The parable of the weeds among the wheat is found only in Matthew, and it is an eschatological parable, a parable about the Final Judgment. For gardeners, it evokes memories of hours in the garden, distinguishing between weeds and desirable plants, which is harder to do than one might think, at least for novice gardeners. It raises another question: What constitutes a weed?
After my family bought an old house over 10 years ago, we moved in the spring, and I noticed that there was rhubarb growing in the garden. As the rhubarb grew into summer, I realized that my plant no longer looked like rhubarb. It was something else; it was burdock, arctium lappa. It has long white roots, over a meter long when fully grown, and I found that I could not eradicate it. The roots always snapped before I could dig it out completely.
I found out something else interesting about arctium lappa. Some people eat the roots and use other parts of the plant for medicine. It was also the plant whose clinging flowers led to the development of Velcro, since they stick to animal fur and are difficult to disentangle once attached. That it was a weed to me and my garden did not mean it was a weed to everyone. Distinguishing between a weed and a useful plant depends upon what you are trying to grow.
In Jesus’ parable of the wheat and the weeds, it does seem that there is a clear distinction made between the wheat, which produces the stuff of life, bread, and the weed, zizania in Greek, known scientifically as the species lolium temulentum and as “tares” or “darnel” in older translations of the Bible. Zizania looks a lot like wheat as it begins to grow and it is not until much later in its development that it can be distinguished from wheat.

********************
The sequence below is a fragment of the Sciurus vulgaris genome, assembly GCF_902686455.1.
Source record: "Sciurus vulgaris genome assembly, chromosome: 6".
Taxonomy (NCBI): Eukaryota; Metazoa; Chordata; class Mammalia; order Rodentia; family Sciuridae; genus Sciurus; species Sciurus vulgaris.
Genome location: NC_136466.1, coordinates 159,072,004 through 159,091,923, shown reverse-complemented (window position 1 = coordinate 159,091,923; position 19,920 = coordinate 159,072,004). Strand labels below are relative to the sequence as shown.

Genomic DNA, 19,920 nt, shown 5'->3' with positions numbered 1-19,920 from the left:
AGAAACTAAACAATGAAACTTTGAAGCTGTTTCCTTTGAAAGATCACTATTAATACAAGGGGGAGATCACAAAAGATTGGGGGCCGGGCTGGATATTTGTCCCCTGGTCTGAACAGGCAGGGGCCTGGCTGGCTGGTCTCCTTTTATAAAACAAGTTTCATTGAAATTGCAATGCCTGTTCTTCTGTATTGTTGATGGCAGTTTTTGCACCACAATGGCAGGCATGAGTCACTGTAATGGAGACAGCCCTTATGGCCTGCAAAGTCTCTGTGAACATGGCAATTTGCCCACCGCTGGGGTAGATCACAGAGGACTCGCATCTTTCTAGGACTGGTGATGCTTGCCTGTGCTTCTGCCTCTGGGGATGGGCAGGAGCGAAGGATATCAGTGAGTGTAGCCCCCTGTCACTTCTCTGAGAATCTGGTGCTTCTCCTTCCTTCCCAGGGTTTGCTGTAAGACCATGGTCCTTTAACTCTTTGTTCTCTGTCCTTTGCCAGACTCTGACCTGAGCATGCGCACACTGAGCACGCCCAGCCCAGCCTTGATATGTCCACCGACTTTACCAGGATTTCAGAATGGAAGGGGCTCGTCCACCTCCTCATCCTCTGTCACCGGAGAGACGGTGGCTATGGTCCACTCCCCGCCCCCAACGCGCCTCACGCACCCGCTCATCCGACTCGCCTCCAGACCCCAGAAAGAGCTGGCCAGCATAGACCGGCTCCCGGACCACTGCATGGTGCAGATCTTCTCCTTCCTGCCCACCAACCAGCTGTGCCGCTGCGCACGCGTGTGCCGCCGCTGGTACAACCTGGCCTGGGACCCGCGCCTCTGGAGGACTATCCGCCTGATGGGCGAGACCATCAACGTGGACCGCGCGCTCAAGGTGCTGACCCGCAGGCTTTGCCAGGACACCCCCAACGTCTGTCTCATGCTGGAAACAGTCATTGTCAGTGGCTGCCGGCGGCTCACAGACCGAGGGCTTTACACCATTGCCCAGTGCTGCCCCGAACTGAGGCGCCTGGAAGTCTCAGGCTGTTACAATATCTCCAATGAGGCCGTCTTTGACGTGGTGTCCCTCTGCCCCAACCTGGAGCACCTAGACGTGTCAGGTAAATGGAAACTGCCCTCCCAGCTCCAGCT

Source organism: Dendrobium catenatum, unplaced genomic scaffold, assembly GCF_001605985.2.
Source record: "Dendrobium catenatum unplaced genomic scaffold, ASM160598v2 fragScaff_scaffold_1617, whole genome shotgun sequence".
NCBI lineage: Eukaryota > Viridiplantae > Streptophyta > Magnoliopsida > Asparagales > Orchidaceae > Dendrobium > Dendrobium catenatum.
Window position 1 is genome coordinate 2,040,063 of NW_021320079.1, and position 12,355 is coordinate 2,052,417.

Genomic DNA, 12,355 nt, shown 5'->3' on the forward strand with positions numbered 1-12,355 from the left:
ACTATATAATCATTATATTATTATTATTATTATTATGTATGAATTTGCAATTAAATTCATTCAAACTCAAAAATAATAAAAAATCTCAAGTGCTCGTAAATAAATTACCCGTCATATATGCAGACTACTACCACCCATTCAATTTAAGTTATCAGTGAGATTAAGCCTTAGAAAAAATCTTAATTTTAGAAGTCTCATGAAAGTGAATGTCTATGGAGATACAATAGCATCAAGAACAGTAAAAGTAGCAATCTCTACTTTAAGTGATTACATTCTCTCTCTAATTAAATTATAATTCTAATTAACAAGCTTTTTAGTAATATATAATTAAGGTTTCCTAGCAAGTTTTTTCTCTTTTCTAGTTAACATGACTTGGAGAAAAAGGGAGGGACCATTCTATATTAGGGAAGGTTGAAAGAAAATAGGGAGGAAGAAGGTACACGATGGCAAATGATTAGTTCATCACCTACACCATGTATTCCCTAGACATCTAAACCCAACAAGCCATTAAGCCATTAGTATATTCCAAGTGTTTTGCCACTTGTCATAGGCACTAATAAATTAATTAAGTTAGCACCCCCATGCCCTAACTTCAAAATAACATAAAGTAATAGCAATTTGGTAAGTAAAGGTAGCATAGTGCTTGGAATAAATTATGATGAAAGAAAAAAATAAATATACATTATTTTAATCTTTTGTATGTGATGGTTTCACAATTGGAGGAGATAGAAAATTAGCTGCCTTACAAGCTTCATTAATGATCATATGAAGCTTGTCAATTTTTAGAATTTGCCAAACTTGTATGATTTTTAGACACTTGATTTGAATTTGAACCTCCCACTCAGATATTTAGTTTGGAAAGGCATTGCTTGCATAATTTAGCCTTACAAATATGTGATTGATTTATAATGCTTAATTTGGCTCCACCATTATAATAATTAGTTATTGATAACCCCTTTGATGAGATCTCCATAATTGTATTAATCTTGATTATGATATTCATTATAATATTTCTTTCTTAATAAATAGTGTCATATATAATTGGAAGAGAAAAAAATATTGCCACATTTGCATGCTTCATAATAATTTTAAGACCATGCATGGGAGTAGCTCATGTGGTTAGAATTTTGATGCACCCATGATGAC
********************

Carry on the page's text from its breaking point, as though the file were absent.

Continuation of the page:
Jesus’ parable makes it clear that the zizania do not ultimately have a good purpose or good end, unlike the burdock, but that once the farmer finally determines what it is, it will be destroyed. What is clear, however, is that the determination as to what is zizania and what is wheat will wait until the eschaton, when the reapers, the angels, gather the wheat and the weeds and so determine their final judgment.
Sometimes students ask whether this parable indicates predestination, whether some people are weeds and other people are wheat from the beginning, but this pushes too hard against the metaphoric quality of parables. Plants are plants and people are people. The point of Jesus’ parable is not that some people are made evil from the beginning, in their roots, but that the church is a corpus mixtum of sinners and saints. It is impossible to know who represents the wheat and who represents the weeds, and human attempts to judge someone a “weed” in advance of God’s judgment are bound to fail because of the partial nature of our knowledge and decisions.
It seems that in this parable the church is being cautioned to patience and tolerance with those whom we are just aching to condemn. All of us are in fact a corpus mixtum, created good but with proclivities to our own peculiar sins. None of us are wheat without God’s help, and the improper rush to create a pure church, excluding those who do not sin the same way we do, or not think like us, is bound to fail. We must patiently allow God to work in us as we prepare for the end of the age.
Matthew is not shy of Judgment, with a capital J, for the interpretation of the parable promises that for some “there will be weeping and gnashing of teeth” and conversely that “the righteous will shine like the sun in the kingdom of their Father.” While the church retains authority to judge behaviors and, as expressed in Matthew 18, who may remain in communion with the church, ultimately without complete knowledge we cannot say for certain who is wheat and who is weed. In fact, at this point, we ought to insist strongly again that a metaphor is a metaphor. We are not plants; we are people. And unlike a plant, which is what it is, we can grow to be who God intended us to be, to serve the kingdom with fruitfulness we never knew we had inside of us.